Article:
Piccolo bass vs 8 string bass for a solo player

Discussion in 'Basses [BG]' started by Sgroh87, Feb 14, 2014.


  1. Sgroh87

    Sgroh87

    Joined:
    Dec 4, 2012
    Location:
    DFW, Texas
    Hey guys,

    I've been playing bass seriously for about a year now after switching from saxophone. I jam occasionally but I spend a lot of time playing in my bedroom by myself I currently have a set of six string basses that I absolutely love. I can play regular bass lines for jamming with groups, but I can also jump up and play melodic and chord stuff when I'm playing by myself.

    I have a sizable tax return coming this year and I'm trying to decide what to do with it. I was thinking about the fact that I play alone a lot so I was trying to find something that would work well in a solo setting. I was originally planning on getting a bass and stringing it with piccolo strings, but then I saw a video of an 8 string coursed bass that really intrigued me. It certainly wouldn't fit in every group situation, but for small groups (say, bass, drummer, and vocalist; or maybe bass, drummer, lead guitar) or solo playing it looks great. You can play a guitar register melody with a bass backing you up the whole time!

    On the other hand, a piccolo bass is just a regular bass with thin strings, and if I don't like the piccolo sound I can just restring it as a regular bass.

    What do you guys think? Anyone had experience with either or both of these instruments? Which one did you prefer, and why?
     
  2. TolerancEJ

    TolerancEJ

    Joined:
    May 27, 2010
    Location:
    Vancouver, BC Canada
    The tuning of a piccolo bass is the same as the 4 low ones on a guitar. EADG.

    Many play & enjoy them: Stanley Clarke & Michael Manring to name two.
     
  3. Sgroh87

    Sgroh87

    Joined:
    Dec 4, 2012
    Location:
    DFW, Texas
    Right, and an 8 string bass is the bass equivalent of a 12 string guitar - pairs of strings tuned EADG in octaves: EeAaDdGg. That would result in playing in two octaves at the same time.
     
  4. Sgroh87

    Sgroh87

    Joined:
    Dec 4, 2012
    Location:
    DFW, Texas
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  6. SteveC

    SteveC

    Joined:
    Nov 12, 2004
    Location:
    Grand Forks, North Dakota
    Well, if you want octaves all the time, a coursed 8 string is what you want. There are also 8 string basses if you want all the range but not always octaves. There's a nice Roscoe 8 string for sale in the classifieds right now.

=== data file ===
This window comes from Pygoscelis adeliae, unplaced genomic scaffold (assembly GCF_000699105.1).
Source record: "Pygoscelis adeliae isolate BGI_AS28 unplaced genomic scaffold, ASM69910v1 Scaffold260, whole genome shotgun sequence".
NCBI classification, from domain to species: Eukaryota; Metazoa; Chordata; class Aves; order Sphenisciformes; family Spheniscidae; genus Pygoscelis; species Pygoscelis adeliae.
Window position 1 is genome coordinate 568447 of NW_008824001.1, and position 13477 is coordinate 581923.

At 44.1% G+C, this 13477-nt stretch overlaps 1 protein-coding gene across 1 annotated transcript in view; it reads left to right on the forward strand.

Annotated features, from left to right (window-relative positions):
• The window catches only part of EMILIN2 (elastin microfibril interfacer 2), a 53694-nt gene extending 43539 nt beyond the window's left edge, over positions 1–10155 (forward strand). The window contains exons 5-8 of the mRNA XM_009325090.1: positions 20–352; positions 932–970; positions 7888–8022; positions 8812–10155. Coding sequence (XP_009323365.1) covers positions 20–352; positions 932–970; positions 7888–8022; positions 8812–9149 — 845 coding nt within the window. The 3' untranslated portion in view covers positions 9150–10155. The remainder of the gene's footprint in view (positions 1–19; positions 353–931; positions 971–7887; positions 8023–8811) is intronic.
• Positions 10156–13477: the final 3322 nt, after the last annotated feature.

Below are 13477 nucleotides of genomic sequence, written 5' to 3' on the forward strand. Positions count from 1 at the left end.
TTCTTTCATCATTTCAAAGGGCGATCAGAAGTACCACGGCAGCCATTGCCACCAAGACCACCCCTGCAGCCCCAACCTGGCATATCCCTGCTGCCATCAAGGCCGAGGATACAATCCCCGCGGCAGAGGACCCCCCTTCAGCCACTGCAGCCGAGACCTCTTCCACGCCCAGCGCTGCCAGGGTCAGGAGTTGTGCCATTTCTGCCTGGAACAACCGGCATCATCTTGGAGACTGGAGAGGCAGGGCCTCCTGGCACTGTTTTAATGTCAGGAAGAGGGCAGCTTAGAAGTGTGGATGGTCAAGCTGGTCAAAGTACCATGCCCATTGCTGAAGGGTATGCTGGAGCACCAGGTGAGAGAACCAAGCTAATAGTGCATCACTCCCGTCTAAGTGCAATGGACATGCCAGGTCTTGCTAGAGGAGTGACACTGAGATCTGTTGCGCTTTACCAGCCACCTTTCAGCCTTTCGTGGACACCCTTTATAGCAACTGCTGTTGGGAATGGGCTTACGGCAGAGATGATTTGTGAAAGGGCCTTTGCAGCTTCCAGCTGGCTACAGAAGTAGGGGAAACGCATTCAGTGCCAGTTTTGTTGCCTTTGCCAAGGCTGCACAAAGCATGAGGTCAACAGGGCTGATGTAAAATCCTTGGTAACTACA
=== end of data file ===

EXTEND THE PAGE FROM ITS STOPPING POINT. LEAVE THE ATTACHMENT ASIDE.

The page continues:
To me, I'd get tired of hearing the octaves all the time.
     
  7. Sgroh87

    Sgroh87

    Joined:
    Dec 4, 2012
    Location:
    DFW, Texas
    Well, it wouldn't be my main bass, so I wouldn't be hearing them ALL the time. It would be more for some of my solo playing and occasional small jam for thickening the sound. I bet chords sound really cool on an instrument like this.

    That being said, a coursed 8 is always a coursed 8. A piccolo can be restrung as a regular 4 string bass. I need to see if I can find an 8 string to play around with.
     
  8. woodyng

    woodyng

    Joined:
    Dec 19, 2007
    Location:
    Oregon coast
    Chris Squire tunes his D and G strings in Fifths. Makes for some interesting sounds.
     
  9. TolerancEJ

    TolerancEJ

    Joined:
    May 27, 2010
    Location:
    Vancouver, BC Canada

    There sure is! Wish I could afford that Roscoe. I have subscribed to it, wishing I could come into the cash.
     
  10. SteveC

    SteveC

    Joined:
    Nov 12, 2004
    Location:
    Grand Forks, North Dakota
    Yeah, I don't think Roscoe had made a bass I don't want - no matter what the string count.
     
  11. Sgroh87

    Sgroh87

    Joined:
    Dec 4, 2012
    Location:
    DFW, Texas
    Yeah, I do love extended range basses. Like I said, I currently only own six string basses. That being said, I occasionally miss the simplicity of four strings (or four courses, in this case). A narrower neck with fewer strings makes for an instrument for relaxing and goofing around with. No offense to those who play 4 strings exclusively, of course. :)
     

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